Unison Comfort Technologies, a manufacturer of commercial air-handling equipment, is completing an expansion in north Minneapolis that will drive employment to nearly 350 this year, an increase of about 100 office-and-manufacturing positions since 2014.
The new manufacturing jobs average about $17 an hour plus benefits.
"I'm positive," said Jay Althof, the company's president, pointing to a 25-percent sales boost in 2014 that follows a 15 percent bump in 2013. "We picked up a lot of replacement-equipment business [since 2011] from people who delayed investing in existing buildings, and we're picking up some new building-equipment orders."
Unison Comfort has about $125 million in revenue and also operates smaller plants in Texas and California. It's invested more than $5 million to expand and buy equipment at its north Minneapolis office-and-plant complex along Interstate Highway 94 between W. Broadway and Lowry Avenues to accelerate production of high-efficiency heating, ventilation and air conditioning systems for commercial and industrial customers.
Unison received about $480,000 in state-and-city grants tied to hiring, an in-plant training center and environmental improvements.
Unison also seems a proxy for the annual U.S. Bancorp Small Business Survey, released Monday, that finds Minnesota business owners are more optimistic about the national economy than their peers elsewhere.
"We're seeing a number of positive signs among Twin Cities small-business owners, particularly those on the larger end of the segment," said Craig Veurink, regional business banking manager for U.S. Bank in the Twin Cities. "The recession caused many small businesses owners to squeeze an extra year or two out of a piece of equipment. Now many of our customers are finally deciding to upgrade and replace, especially over the past couple of quarters."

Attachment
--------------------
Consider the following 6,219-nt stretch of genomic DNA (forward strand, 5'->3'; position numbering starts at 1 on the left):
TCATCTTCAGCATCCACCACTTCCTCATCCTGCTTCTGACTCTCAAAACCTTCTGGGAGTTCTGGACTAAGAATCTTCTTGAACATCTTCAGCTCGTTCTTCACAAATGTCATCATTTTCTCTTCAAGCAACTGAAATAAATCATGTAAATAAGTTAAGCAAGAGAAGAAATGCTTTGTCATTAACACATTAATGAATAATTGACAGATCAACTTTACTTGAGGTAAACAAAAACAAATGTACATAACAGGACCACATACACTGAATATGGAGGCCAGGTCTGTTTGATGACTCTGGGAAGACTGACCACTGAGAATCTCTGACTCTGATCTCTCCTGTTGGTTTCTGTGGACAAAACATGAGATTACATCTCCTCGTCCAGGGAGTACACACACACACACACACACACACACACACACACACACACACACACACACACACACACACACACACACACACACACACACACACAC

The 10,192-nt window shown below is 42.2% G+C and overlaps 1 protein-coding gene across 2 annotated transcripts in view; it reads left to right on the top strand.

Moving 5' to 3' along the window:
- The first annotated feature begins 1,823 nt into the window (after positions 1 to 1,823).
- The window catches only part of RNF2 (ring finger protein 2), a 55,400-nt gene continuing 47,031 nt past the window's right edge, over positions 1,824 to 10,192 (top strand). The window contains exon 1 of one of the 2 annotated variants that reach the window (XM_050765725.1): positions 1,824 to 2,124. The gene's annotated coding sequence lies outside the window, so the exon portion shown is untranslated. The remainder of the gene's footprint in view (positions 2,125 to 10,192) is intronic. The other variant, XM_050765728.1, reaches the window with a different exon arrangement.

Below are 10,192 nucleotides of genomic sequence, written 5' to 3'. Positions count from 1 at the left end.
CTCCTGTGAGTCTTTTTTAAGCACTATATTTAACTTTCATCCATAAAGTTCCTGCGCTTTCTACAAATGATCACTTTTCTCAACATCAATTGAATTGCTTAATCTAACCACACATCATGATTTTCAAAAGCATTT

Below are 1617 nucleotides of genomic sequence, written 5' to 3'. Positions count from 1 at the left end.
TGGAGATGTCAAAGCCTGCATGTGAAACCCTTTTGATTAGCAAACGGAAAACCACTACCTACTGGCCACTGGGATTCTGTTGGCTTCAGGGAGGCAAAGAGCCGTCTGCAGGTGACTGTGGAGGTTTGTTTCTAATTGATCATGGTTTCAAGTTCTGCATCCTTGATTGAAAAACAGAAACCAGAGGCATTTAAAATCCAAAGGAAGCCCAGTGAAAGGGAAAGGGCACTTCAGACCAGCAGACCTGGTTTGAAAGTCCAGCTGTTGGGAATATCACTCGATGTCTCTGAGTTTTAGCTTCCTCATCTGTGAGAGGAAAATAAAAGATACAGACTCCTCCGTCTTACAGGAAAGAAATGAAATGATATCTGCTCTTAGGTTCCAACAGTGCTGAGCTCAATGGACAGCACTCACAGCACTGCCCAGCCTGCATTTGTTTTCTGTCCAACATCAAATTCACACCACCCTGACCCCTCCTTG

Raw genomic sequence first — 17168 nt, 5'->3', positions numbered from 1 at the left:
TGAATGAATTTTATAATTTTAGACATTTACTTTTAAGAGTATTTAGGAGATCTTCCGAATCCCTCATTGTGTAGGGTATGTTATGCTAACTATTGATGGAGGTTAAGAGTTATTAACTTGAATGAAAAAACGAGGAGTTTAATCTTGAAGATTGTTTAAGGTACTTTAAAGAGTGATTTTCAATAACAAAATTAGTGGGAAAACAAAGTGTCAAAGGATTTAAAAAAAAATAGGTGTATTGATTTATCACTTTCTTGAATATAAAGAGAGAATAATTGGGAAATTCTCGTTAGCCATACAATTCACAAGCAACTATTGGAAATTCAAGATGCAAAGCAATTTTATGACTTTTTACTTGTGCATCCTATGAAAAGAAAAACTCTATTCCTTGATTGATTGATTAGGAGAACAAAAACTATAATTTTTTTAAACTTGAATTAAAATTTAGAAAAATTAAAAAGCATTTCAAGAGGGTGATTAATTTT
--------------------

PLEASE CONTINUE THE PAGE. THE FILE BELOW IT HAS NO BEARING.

Minnesota small business owners report in the U.S. Bank survey that the local economy is as strong or even stronger than the national economy. Yet the commercial survivors of the Great Recession are investing somewhat cautiously and only with some confidence that future business will support the outlay.
Nearly three-quarters of Minnesota small business owners believe the national economy is in a recovery or expansion, compared to 67 percent across the country. Beyond that, 49 percent say Minnesota's economy is stronger than the national. The most commonly cited reason for saying so is the state's relatively low unemployment rate and high wages.
Nationally, only 30 percent of small business owners described their state economy as stronger than the national.
Despite improving state and national economies, Minnesota small business owners and those across the country remain cautious about hiring. The survey found that only 20 percent of Minnesota small business owners plan to add staff over the next year compared to 25 percent nationally. And 29 percent plan to make a capital expenditure, compared to 34 percent nationally.
It's also possible some Minnesota businesses invested earlier in the recovery as the state's recovery accelerated. Minnesota's unemployment rate is 3.7 percent compared to a U.S. rate of 5.5 percent.
"We've doubled in size since the recession," said Jim Bebo, founder and owner of 22-year-old ACI Asphalt and Concrete in Maple Grove and also a U.S. Bank customer. "There's a lot of work out there."
But weather and skilled workers may prove a factor. ACI will employ up to 80 people during construction season. About 95 percent of its business is commercial-and-multifamily housing parking lots, with government trails and bike paths the rest.
"I'm hoping for 10 percent revenue growth this year," said Bebo, adding that ACI is less than $20 million in revenue. "I'm not 100 percent confident in government's ability to manage budgets and the economy, but I have confidence in the Minnesota economy. Our economy seems more solid than some other states."